• Explore the changes in climate and see how they affected humans and animals as well as the country.
  • Through the use of replica objects you will be able to examine how humans developed and why.

Are you ready to go back to the age of stone? Price £3 per pupil per session. Please contact us below for further details.

If you are tempted by what we offer, then have a chat with us about your requirements, either by phone, o7064 759433 or via contact@hiddenhorizons.co.uk (including evenings and weekends), or we can come into school to meet teaching staff.

So whether its dinosaurs, fossils, rocks, soils, evolution, rock-pooling, mini-beasts, astronomy, archaeology or examining owl vomit we have it covered!

 

New collaborations…

We are very excited about some new collaborations, here is the official press release!
In the footsteps of dinosaurs – three Scarborough companies launch unique new products at Fossil Festival

 A unique new range of products and events with a dinosaur and fossil theme is to be launched at the 2015 Yorkshire Fossil Festival.

Three Scarborough-based companies – geological consultants and event organisers Hidden Horizons, publishers High Tide and educational designers Wooden Ark – will unveil the first of their new projects at the Festival, which takes place in and around Scarborough’s Rotunda Museum from 18 to 20 September.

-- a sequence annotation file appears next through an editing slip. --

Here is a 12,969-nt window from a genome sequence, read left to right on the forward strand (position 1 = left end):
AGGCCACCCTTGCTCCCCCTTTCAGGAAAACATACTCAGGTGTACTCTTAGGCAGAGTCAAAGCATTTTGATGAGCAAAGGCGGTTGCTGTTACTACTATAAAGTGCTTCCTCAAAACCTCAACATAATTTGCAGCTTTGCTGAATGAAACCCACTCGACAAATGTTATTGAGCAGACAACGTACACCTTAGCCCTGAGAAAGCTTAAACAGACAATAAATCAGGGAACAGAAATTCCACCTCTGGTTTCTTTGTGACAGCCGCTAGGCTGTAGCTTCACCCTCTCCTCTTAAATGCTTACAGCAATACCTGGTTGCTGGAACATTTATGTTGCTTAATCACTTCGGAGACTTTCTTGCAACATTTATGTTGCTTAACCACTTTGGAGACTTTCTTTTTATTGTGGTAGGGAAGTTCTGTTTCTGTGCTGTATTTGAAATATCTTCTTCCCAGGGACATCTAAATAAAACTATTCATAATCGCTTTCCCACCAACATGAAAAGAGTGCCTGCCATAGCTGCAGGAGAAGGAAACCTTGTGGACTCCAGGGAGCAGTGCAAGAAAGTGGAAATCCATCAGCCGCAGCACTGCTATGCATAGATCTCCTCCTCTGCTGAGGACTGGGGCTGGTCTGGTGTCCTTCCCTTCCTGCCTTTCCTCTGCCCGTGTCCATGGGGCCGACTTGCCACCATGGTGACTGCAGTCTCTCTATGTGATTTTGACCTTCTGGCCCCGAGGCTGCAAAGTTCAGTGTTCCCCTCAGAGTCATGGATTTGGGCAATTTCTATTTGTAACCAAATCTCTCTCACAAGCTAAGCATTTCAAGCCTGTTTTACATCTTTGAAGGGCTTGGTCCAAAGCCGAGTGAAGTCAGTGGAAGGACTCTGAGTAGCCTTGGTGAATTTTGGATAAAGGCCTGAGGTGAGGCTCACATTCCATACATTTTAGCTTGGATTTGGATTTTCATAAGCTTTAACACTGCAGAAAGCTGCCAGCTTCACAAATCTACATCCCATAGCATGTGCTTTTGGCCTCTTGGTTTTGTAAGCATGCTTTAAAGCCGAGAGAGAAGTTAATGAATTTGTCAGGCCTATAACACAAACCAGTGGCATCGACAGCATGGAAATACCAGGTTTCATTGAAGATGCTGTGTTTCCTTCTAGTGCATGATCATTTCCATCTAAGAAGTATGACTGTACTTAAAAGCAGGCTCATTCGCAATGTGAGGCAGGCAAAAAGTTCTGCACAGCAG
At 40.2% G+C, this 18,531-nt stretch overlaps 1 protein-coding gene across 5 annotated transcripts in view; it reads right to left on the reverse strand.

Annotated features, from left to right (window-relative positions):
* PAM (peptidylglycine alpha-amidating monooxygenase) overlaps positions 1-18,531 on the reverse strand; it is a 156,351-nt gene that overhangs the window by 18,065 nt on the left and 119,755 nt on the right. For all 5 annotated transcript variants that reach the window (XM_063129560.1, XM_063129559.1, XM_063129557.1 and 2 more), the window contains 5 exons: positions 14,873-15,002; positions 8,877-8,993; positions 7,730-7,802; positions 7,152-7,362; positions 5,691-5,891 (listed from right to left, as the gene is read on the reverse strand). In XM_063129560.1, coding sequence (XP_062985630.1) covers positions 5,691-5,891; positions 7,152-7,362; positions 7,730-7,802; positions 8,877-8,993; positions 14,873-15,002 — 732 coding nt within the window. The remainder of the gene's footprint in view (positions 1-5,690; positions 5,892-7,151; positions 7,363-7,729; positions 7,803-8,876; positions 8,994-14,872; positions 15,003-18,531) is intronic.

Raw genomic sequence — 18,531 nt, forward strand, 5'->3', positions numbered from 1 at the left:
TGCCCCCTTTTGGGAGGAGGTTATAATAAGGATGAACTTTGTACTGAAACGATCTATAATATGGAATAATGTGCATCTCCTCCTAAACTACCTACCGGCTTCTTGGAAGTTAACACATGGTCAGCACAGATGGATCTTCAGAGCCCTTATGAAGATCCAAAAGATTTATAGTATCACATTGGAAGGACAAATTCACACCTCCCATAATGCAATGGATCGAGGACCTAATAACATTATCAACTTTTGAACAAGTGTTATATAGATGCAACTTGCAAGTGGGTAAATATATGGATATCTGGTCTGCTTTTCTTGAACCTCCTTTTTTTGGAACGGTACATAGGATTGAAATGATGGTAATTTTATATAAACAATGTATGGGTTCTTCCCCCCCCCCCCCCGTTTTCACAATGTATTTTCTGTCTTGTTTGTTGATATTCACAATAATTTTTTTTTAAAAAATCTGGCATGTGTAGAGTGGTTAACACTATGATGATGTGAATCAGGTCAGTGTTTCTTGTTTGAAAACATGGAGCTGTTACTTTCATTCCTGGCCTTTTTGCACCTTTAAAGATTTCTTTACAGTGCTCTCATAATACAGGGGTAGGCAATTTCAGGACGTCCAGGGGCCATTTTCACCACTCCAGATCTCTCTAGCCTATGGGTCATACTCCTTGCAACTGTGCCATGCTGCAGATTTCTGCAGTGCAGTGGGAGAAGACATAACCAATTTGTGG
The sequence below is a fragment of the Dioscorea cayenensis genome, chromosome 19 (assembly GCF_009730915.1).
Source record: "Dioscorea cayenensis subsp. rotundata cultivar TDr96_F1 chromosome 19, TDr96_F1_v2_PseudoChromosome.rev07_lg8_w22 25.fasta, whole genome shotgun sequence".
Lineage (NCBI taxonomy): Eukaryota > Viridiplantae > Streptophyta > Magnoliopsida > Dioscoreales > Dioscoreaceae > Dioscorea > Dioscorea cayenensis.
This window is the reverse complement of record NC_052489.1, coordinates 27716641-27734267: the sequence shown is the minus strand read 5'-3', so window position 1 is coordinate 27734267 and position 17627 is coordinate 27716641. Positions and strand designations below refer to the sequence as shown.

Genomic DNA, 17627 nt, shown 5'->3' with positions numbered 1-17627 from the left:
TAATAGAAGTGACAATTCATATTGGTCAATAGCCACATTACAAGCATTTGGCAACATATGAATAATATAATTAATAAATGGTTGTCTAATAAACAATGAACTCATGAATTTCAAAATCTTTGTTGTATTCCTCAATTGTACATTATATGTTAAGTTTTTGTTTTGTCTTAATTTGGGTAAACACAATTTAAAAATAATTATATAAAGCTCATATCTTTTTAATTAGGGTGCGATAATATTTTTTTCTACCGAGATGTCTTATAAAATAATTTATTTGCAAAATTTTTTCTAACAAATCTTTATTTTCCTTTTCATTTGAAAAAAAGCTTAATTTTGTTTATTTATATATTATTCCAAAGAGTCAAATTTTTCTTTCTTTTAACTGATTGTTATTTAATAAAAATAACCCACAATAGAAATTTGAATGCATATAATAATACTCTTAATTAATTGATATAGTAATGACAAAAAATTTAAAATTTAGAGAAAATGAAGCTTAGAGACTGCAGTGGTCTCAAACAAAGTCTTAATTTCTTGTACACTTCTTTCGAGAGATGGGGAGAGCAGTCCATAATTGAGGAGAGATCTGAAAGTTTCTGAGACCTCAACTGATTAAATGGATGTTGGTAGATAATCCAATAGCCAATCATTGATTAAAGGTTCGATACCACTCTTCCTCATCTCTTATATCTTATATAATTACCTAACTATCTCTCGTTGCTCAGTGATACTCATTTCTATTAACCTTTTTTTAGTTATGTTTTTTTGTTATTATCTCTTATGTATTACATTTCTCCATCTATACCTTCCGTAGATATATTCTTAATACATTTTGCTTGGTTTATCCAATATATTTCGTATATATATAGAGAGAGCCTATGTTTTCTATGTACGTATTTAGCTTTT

The three will share a marquee where dinosaur fans and fossil hunters can get their first look at the new pocket edition of the popular book The Dinosaur Coast, by High Tide’s Roger Osborne, and an exciting and informative range of dinosaur posters by The Dinosaur Company, a joint venture from Hidden Horizons and Wooden Ark.

Hidden Horizons and High Tide are also coming together to provide a range of events and publications including educational Saturday sessions on geology for adults, starting in October. More details and booking information will be available at the Fossil Festival.

High Tide is run by Roger Osborne, a trained geologist and acclaimed author, and journalist Janis Bright; Hidden Horizons is headed by Will Watts, also a qualified geologist; and Wooden Ark is educational designers Tony and Georgina Richardson, who have worked for high profile clients including the Oxford University Press and the Imperial War Museum, for which they recently produced a children’s activity guide.

Roger Osborne says: “The Dinosaur Coast was first published 15 years ago, and has proved very popular – this new, pocket edition features updated content and new pictures. Visitors to the Fossil Festival will also be able to buy my other books on geology, including The Floating Egg and Rocks and Landscape of the North York Moors.